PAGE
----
FIG. 1 is an enlarged, cross-sectional view at an early stage of manufacture in accordance with one embodiment of the present invention;

FIG. 2 is an enlarged, cross-sectional view at a subsequent stage of manufacture in accordance with one embodiment of the present invention;

FIG. 3 is an enlarged, cross-sectional view at a subsequent stage of manufacture in accordance with one embodiment of the present invention;

FIG. 4 is an enlarged, cross-sectional view at a subsequent stage of manufacture in accordance with one embodiment of the present invention;

FIG. 5 is an enlarged, cross-sectional view at a subsequent stage of manufacture in accordance with one embodiment of the present invention;

FIG. 6 is an enlarged, cross-sectional view at a subsequent stage of manufacture in accordance with one embodiment of the present invention; and

FIG. 7 is an enlarged, cross-sectional view at a subsequent stage of manufacture in accordance with one embodiment of the present invention;

DETAILED DESCRIPTION

Referring to FIG. 1, a semiconductor substrate 10 may be covered by a high dielectric constant dielectric 12. As an example, the dielectric 12 may be formed of hafnium dioxide. The dielectric 12 may be covered by a metal carbide layer 14. The metal carbide layer 14 may be made of any metal carbide including carbides of titanium, zirconium, tantalum, hafnium, aluminum, ruthenium, tungsten, and nitrides of those metals. In one embodiment, the layer 14 will become the gate electrode of an n-type or p-type field effect transistor.

The metal carbide layer 14 may be covered by a patterned etch stop layer 15 as indicated in FIG. 2. Etching may proceed down to, but not through, the dielectric 12 using the patterned etch stop layer as a mask. The structure shown in FIG. 2 may then be covered with another metal carbide layer 17 as shown in FIG. 3. The metal carbide layer 16 may be a p-type metal carbide layer, such as platinum, ruthenium, or lead carbide. However, in some embodiments, only one of the layers 14, 16 may be metal carbide.

Referring to FIG. 4, the layers 14 and 16, where n-type transistors will be formed, may be covered by a patterned etch stop layer 18. The layer 18 may also be patterned over the locations on the substrate 10 where the p-type transistors will be formed. Then, as shown in FIG. 5, the metal carbide layer 16 may be etched using the layer 18 as a mask. The layers 14 and 16 may be between 25 and 300 Angstroms in one embodiment.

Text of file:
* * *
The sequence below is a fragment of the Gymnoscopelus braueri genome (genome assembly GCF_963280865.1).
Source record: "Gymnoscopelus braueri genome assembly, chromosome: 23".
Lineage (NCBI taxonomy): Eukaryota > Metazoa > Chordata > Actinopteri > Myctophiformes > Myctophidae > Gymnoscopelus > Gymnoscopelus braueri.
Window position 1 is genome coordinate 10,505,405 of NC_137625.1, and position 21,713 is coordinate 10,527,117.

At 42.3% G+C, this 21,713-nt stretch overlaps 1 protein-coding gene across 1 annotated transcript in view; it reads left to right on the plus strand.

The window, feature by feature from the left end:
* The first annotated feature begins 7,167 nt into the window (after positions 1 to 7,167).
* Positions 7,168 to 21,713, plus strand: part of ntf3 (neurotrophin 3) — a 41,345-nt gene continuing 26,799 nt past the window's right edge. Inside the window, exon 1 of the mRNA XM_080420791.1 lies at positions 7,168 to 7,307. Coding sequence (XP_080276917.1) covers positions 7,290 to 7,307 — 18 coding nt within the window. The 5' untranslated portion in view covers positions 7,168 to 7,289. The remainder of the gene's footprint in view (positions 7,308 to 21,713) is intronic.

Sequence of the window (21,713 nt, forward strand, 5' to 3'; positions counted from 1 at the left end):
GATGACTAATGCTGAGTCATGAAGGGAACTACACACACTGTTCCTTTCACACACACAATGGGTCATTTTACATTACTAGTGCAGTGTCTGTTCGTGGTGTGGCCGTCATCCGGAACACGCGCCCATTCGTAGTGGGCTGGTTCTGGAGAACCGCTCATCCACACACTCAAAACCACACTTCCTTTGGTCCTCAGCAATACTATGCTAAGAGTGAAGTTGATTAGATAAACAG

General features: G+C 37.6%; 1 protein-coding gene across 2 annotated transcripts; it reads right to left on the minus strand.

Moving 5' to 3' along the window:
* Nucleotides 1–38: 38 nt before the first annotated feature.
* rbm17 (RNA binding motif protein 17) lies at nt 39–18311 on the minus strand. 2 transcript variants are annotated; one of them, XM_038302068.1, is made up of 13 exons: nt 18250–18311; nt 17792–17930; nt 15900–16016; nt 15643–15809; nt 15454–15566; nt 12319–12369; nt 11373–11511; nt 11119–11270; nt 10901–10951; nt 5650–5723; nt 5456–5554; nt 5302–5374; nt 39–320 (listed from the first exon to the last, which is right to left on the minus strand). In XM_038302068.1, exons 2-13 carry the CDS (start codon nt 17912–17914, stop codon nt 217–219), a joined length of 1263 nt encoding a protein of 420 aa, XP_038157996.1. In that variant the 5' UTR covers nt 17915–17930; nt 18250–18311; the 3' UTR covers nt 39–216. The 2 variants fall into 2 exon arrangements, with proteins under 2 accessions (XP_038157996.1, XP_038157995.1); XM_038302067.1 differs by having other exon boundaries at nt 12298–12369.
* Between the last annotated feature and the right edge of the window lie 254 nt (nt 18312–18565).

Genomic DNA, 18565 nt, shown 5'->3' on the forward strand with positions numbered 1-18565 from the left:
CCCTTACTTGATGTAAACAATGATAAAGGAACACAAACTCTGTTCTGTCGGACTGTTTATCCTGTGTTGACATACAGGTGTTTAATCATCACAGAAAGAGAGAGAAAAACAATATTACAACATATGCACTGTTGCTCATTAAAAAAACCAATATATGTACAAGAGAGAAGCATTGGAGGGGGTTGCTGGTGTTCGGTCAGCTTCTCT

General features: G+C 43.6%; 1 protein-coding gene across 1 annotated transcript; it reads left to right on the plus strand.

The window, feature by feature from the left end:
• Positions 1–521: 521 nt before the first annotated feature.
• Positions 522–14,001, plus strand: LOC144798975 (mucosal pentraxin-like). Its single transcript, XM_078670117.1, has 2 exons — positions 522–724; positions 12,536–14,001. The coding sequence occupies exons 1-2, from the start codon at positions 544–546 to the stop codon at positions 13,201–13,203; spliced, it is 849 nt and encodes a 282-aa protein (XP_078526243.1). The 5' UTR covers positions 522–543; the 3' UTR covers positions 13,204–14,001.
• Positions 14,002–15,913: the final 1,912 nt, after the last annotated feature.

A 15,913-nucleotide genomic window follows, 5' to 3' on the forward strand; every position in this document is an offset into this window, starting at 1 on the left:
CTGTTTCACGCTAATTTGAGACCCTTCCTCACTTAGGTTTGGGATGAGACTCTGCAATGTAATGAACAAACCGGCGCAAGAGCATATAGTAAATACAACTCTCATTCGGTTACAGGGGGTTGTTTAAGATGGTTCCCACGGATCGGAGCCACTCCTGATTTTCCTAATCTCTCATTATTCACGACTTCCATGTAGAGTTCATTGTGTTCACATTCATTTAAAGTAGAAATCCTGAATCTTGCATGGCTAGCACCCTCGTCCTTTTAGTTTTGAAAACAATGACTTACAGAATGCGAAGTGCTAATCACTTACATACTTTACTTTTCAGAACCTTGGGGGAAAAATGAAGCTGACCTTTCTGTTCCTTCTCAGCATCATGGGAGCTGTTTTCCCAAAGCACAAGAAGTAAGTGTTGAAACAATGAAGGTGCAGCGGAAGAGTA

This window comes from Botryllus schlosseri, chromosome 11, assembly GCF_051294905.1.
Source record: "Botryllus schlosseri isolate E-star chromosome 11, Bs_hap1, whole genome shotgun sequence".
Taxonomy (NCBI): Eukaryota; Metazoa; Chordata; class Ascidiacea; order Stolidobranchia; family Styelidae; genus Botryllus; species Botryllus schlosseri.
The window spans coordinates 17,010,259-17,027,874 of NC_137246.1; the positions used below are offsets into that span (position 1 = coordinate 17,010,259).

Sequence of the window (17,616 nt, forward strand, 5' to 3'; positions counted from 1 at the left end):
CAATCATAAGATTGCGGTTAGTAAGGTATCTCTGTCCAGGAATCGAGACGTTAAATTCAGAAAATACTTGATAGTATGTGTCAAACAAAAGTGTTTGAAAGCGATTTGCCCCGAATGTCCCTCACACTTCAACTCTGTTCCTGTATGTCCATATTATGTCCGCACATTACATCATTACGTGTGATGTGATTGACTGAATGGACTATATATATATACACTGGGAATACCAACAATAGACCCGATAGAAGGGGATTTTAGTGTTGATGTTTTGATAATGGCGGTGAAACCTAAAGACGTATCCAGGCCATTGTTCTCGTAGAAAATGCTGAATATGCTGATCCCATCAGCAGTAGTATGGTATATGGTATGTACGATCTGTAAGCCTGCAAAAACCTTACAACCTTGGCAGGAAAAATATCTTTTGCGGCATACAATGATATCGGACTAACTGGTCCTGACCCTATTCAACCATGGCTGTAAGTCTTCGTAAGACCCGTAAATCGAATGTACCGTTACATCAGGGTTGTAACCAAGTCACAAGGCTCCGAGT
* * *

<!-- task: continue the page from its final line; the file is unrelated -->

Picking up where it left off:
The etching of the metal carbide layers 14 and 16 may be done in a bath of wet etchant under the application of sonic energy. The sonic energy may be ultrasonic energy in the range of 10 to 100 kilohertz or megasonic energy in the range of 0.7 to 1.3 megaHertz, in one embodiment of the present invention. The power may be from 0.5 to 5 Watts per square centimeter in one embodiment of the present invention. The wafers may be immersed in a bath of wet etching solution. In one embodiment, the etching solution may be aqua regia, which includes hydrochloric and nitric acid.

The application of sonic energy to an otherwise benign oxidative etchant/metal carbide film drives the formation and dissipation of carbon dioxide, which is the byproduct of the carbide portion of the metal carbide, invoking a favorable equilibrium to pattern the metal carbide layer for use as a metal gate electrode in one embodiment. The removal of gaseous byproducts is according to LeChatelier's Principle. When sonication is employed, gas bubbles indicating the formation of carbon dioxide in solution may be observed. The sonic energy may add the correct amount of energy to drive the following reaction:
TiC+4 HNO3→TiO2+CO2+4 HNO2
under low pH conditions. In one embodiment, the metal carbide layers 14 and 16 may be on the order of 25 to 300 Angstroms in thickness.